The last dinner course for the evening was another recommended by our waitress (one that I am glad we didn't miss out on!) -- lightly broiled New Zealand langoustine under shiitake sauce and covered in thinly sliced shiitakes. I've never seen a langoustine in its shell before, so guess I can finally cross that off my list! The presentation here is undoubtedly captivating, and upon diving into the broiled langoustine forks first, it was so perfect -- easily the most savory dish of the evening (suggesting the dinner's course progression from refreshing to savory). The meat was at the ideal temperature (lightly cooked) with the lightest coat of a delicious cream over which the thinnest mushroom slices were layered. It all came together as a beautiful synergy of rich flavors, surprising me how this could easily be my favorite at Soto (and thereby making this one of the can't-misses).

Lisa and I could never end an evening at a Japanese restaurant without dessert of some sort (usually just a couple scoops of green tea ice cream) so the shared platter of assorted mochi ice cream (left to right: strawberry, green tea, red bean, vanilla, and mango) really hit the spot.

Findings: If there's something true about Soto, it would be that it takes the cake for having the most uni offered on a dinner menu (as the main ingredient or an accompaniment) AND that these dishes are outside of the typical offerings of just uni sushi/sashimi or uni pasta/ramen. If sea urchin is something you love and dream of, then you have come to the right place -- Soto will totally satiate any and all cravings. Along with the creative uni-inspired items, Soto is also quite imaginative in its plating and presentation -- we were thoroughly impressed with the beauty and precision of all our courses.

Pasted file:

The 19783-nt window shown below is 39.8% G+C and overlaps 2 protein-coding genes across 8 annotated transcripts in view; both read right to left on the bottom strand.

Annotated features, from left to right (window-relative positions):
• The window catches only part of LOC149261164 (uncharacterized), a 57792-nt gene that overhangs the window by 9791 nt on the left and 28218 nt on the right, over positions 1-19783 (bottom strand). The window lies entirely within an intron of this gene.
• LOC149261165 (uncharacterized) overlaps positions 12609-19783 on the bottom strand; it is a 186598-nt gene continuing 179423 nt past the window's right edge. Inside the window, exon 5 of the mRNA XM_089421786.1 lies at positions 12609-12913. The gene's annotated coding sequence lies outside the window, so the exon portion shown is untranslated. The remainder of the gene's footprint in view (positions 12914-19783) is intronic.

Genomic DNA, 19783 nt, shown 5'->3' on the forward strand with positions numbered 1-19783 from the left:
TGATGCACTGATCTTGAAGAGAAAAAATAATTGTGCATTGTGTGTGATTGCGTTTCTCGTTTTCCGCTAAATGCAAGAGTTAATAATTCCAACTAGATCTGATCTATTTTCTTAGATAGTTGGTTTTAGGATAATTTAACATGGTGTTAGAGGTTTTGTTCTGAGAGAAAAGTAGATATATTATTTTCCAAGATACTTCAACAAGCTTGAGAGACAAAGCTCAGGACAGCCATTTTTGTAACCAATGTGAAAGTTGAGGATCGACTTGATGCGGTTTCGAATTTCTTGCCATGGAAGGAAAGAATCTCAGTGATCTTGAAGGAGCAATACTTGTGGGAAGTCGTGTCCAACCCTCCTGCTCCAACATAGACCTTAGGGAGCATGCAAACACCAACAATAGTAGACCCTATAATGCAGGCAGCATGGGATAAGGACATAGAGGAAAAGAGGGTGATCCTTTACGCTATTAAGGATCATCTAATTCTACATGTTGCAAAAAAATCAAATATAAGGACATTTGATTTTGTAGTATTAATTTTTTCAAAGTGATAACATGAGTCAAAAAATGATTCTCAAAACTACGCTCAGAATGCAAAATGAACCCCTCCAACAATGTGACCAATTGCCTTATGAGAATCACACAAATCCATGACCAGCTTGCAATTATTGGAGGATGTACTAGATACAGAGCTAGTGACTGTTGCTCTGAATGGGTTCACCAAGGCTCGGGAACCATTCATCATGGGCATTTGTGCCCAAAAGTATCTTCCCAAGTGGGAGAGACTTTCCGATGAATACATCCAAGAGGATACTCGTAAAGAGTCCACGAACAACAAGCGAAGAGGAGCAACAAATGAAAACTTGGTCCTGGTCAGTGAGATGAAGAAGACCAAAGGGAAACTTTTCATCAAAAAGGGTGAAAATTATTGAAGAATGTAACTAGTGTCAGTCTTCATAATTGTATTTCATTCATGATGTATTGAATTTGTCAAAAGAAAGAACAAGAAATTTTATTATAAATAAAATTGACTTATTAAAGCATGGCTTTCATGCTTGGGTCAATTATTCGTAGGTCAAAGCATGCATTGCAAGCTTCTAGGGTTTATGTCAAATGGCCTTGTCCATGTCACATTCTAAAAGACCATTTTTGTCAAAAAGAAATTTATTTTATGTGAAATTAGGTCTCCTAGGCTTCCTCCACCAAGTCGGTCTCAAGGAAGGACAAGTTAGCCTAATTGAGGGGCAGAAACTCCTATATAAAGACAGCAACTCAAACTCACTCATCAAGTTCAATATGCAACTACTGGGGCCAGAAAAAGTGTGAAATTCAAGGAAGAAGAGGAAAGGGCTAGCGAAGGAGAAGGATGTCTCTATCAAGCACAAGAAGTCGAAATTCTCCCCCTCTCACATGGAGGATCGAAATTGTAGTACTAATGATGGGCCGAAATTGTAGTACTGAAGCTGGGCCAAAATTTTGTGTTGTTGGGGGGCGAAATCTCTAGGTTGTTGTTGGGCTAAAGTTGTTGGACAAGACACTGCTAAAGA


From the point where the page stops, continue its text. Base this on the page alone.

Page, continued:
So with that in mind, while we loved the majority of the things we ordered (a little over half, give or take), we were also underwhelmed by the other courses which made us question the restaurant's two-Michelin star rating. Bearing cost in mind (it is pretty hefty at roughly about $100 per person, before gratuity), I'm not sure how confident in recommending a trip here, given the ratio of wows and mehs that we balanced that night as well as the vast offerings on the menu that we didn't have room to try. With Soto, you should definitely go with recommendations (like the ones I gave above) from seasoned diners so you can be sure to hit all of the can't-misses.

All in all, I'm going to err on the side of favorability and say that if you're looking for a culinary adventure in the realm of Japanese creativity, then Soto will be that place for you. Lisa and I didn't have a chance to tackle the sushi/sashimi by-piece/omakase available (a whole separate beast, in my opinion), so I would definitely be willing to return to check that out. In the mean time, please enjoy the photographs that documented our birthday celebration at Soto!

Price point: $9-18 for each small plate, $16-26 for each dish from the sushi bar, $14-28 for each dish from the kitchen.

--February 7, 2014

357 6th Avenue
New York, NY 10014